While the idea that Rexy is God is still ludicrous, the idea that Rexy is divine actually might have some merit. When viewed through the mindset that she’s a divine being sent to enact justice, Rexy’s actions throughout the films, especially ‘World’ and ‘Fallen Kingdom’ give the theory some credence.

Although it’s highly unlikely to become official cannon, I like to think that Rexy is some sort of avenging angel who inhabits the body of a T-Rex and brings justice to all those who defy the natural order, or do harm to others. And indeed, throughout the series, all the humans who are either innocent or good survive every encounter with Rexy, while those who do evil or are greedy meet their demise.

This may be a goofy idea, an implausible one, and something that someone with too much time on their hands comes up with, but it does allow for subsequent viewings of the ‘Jurassic’ films to take on a new light, and help us see them in a new, unexpected way.

Great Quotes About Writing: The Wisdom of Batman and Not Taking Things So Seriously

There are a lot of great quotes about writing out there; these are some of the most insightful, thought-provoking, or ‘ah ha!’ ones I’ve come across.

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‘The Adam West “Batman” teaches us that life is serious and angsty enough without having to get more of it from our entertainment. That it’s ok to be lighthearted and not always take things so seriously. The world would be a better place if more people took this approach.

Matthew Marcinko, commenting on the Honest Trailer for 1966’s, ‘Batman: The Movie’

While this isn’t a quote on writing, per se, it’s still a valuable reminder that not all fiction has to be serious; fun is a part of life, too, and we should cherish and remember that.

 

Favorite Moments: Shark Possessed by Owl

We all have our favorite moments in movies, books, and games, moments that stay with us long after the story is over. This column is my attempt to examine my favorite moments and see why they stick with me.

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The Video

Why it’s great

Quick: Imagine a favorite scene from a movie. Let’s go with… Darth Vader revealing to Luke that he’s his dad. Got it? Okay… now, visualize Vader and Luke replaced by toy sharks. The audio’s the same, the sets are the same, and Luke still gives the best ‘NO!’ face ever.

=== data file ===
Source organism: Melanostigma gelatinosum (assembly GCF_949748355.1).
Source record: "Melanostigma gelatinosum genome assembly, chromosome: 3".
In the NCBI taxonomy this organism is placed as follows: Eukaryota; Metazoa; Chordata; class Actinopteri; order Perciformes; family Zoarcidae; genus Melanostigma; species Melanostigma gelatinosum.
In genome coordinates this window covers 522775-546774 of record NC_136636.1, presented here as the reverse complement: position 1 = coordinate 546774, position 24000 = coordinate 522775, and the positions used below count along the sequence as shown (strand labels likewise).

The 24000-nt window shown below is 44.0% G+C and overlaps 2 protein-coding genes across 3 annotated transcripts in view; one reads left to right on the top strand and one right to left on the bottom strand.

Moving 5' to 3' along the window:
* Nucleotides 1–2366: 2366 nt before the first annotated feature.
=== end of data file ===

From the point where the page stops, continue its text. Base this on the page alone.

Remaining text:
Now, with all that in mind, replace Luke and Vader with shark snapper toys. Suddenly, the scene becomes hilarious because of the sight of inanimate toys talking to each other in an otherwise serious scene, and evidence that replacing cast members with inanimate objects, but otherwise not changing the scene, is comedy gold, as the above video proves (even though it’s with a joke instead of a serious moment).

Favorite Moments: IT Recut as a Family Film

We all have our favorite moments in movies, books, and games, moments that stay with us long after the story is over. This column is my attempt to examine my favorite moments and see why they stick with me.

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The Video

Why it’s great

In honor of “It: Chapter Two’ being released tomorrow, I thought I’d share one of my favorite trailer recuts, which changes the 1990 miniseries ‘IT’ into a heartwarming tale of a concerned citizen dressing up as a clown to bring hope and joy to a town on the verge of bankruptcy and failure.

There are many trailer recuts out there, but ‘IT’ remains one of my favorites for its stellar use of uplifting music, corny taglines (Do you believe in magic?), and turning one of the most memorable monsters of the early 90’s into a being who only wants to save his community and bring happiness and hope to others.

Favorite Moments: What if Anakin Liked Sand?

We all have our favorite moments in movies, books, and games, moments that stay with us long after the story is over. This column is my attempt to examine my favorite moments and see why they stick with me.

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The Video

‘What if Anakin Liked Sand?’

Why it’s great

One of my favorite storytelling tropes in fiction is the classic, ‘What if?’, where a an already told story is told again, but with different changes:

*What if the protagonist was evil, and the antagonist good?

*What if the protagonist died before the first act?

*What if the bad guy won?

While comics have been playing with this idea for years, Star Wars has done it only sporadically, with a series of comics that re-imagines the original trilogy with some considerable changes, and an adaptation of George Lucas’ original script. But while all of them are straightforward ‘What if?’ ideas, the video above takes a more comedic approach by playing with what is arguably the goofiest line of dialogue in any Star Wars media:

and turning it into a fairly in-depth discussion about how the Star Wars saga would unfold if Anakin liked… no, loved sand.

What I like about this video is the concept. It’s one thing to do a what-if story based on a serious idea, but rarely do we see one done as a joke around how the most feared Sith Lord in the universe hates sand, and it’s even rarer to see one that’s not only funny (Anakin’s love of sand prevents the Empire from ever coming to power), but somewhat plausible… in a very tongue-in-cheek fashion, of course.